Official Death toll in Japan from quake, tsunami tops 6,400

The death toll from the monster 9.0-magnitude earthquake and massive tsunami that hit Japan climbed past 6,400 Friday as search teams continued to comb through the rubble.

Japan’s National Police agency said 6,406 people were confirmed dead and 10,259 were reported missing as of 9 a.m. Friday (8 p.m. Thursday ET).

Meanwhile Japanese authorities vowed Friday to keep dousing water on a troubled nuclear reactor, with its owner saying that earlier attempts have been "somewhat effective" in addressing radiation concerns.

Still, the Fukushima Daiichi complex of six nuclear reactors remained a danger. Radiation levels peaked Friday at 20 millisieverts per hour at an annex building where workers were trying to reestablish electrical power, "the highest registered (at that building) so far," an official with the Tokyo Electric Power Company told reporters.

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Japan Quake Death toll could top 1,000

The death toll from a powerful earthquake that rocked the northeastern and eastern regions of Japan on Friday is likely to surpass 1,000 as around 1,800 houses in Fukushima Prefecture were found to have been destroyed, according to the Defense Ministry.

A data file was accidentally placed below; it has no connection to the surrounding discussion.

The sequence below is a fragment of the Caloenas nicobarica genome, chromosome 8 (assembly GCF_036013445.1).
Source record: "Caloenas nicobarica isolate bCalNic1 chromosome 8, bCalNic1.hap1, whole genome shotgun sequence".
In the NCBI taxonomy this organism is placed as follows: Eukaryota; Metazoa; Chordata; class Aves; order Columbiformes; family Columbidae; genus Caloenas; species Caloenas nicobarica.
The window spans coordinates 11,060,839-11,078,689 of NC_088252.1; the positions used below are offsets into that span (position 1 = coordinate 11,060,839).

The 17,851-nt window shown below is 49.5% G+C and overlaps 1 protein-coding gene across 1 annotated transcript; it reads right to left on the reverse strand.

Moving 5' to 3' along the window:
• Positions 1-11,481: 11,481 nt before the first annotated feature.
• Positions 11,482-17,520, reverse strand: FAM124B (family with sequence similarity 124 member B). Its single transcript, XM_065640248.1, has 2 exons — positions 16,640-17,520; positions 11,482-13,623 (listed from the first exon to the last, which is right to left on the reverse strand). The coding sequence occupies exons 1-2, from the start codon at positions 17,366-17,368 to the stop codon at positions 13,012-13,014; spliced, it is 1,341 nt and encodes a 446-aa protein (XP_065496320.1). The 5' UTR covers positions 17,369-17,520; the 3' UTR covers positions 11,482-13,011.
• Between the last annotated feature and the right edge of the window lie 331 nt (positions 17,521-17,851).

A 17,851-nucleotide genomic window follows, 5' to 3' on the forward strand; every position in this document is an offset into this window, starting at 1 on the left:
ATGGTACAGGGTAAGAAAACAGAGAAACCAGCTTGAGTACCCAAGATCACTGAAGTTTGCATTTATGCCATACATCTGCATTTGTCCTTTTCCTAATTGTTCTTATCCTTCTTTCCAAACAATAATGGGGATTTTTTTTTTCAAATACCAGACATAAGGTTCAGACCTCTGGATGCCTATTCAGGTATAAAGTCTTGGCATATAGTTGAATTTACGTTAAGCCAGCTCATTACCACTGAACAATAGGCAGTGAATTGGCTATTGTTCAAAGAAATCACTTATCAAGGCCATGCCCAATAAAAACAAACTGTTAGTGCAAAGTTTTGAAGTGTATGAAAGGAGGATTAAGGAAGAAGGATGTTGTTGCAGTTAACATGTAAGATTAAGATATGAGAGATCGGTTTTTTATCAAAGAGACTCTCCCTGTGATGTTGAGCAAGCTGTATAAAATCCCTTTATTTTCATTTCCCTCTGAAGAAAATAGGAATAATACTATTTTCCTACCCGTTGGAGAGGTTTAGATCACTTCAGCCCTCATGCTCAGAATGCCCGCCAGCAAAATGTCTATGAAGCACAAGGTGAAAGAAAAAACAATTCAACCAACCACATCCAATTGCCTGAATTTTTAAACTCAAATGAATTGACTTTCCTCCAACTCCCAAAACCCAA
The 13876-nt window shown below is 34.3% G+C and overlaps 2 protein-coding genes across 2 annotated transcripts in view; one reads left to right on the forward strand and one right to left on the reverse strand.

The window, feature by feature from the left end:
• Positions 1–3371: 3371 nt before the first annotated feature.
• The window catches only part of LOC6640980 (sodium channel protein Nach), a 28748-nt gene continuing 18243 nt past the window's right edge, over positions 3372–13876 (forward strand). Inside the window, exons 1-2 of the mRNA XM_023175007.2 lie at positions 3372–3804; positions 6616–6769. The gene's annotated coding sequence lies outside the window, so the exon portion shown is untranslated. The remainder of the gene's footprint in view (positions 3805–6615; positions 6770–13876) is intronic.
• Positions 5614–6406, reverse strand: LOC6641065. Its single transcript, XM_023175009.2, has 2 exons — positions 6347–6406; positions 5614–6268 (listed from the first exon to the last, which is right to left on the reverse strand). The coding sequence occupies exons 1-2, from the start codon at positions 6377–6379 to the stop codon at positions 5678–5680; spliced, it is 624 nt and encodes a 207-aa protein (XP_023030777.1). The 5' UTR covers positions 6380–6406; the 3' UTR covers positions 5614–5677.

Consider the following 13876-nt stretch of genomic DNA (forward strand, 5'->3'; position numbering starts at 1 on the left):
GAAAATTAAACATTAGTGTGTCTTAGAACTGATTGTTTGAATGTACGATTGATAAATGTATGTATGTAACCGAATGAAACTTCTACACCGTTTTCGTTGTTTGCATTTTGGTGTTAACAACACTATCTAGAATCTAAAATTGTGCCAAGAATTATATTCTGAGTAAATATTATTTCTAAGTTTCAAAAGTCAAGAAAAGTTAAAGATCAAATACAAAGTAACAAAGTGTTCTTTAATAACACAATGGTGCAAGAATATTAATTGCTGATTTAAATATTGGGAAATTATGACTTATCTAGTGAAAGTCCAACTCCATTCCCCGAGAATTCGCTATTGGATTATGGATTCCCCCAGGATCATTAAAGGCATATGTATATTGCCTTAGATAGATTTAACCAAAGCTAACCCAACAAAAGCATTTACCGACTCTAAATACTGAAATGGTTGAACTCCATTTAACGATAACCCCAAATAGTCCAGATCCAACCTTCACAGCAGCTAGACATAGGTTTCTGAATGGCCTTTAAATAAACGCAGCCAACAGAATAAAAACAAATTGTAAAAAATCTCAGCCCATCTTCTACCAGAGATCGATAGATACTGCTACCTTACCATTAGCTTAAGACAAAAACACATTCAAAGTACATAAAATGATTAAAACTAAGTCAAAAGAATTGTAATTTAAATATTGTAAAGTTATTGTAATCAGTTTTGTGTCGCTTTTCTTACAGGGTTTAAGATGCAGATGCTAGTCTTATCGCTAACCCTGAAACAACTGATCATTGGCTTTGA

A National Police Agency tally as of 4 a.m. Saturday showed that 178 people were killed and 584 others were missing as a result of the magnitude 8.8 temblor which struck around 2:46 p.m. Friday.

Meanwhile, around 200 to 300 bodies were found in Sendai’s Wakabayashi Ward, the Miyagi prefectural police said. Officials of the ward facing the Pacific Ocean said almost all of the approximately 1,200 households within a district for which a tsunami alert had been issued were affected by tsunami waves.

Several hundred other people were injured across an extensive area of Japan, the police said.

Dozens of people died in Iwate Prefecture as a result of the quake, including some due to a quake-triggered tsunami, while one or more deaths were reported in other prefectures including Fukushima, Miyagi, Tokyo, Ibaraki, Chiba, Kanagawa and Tochigi, according to local officials.

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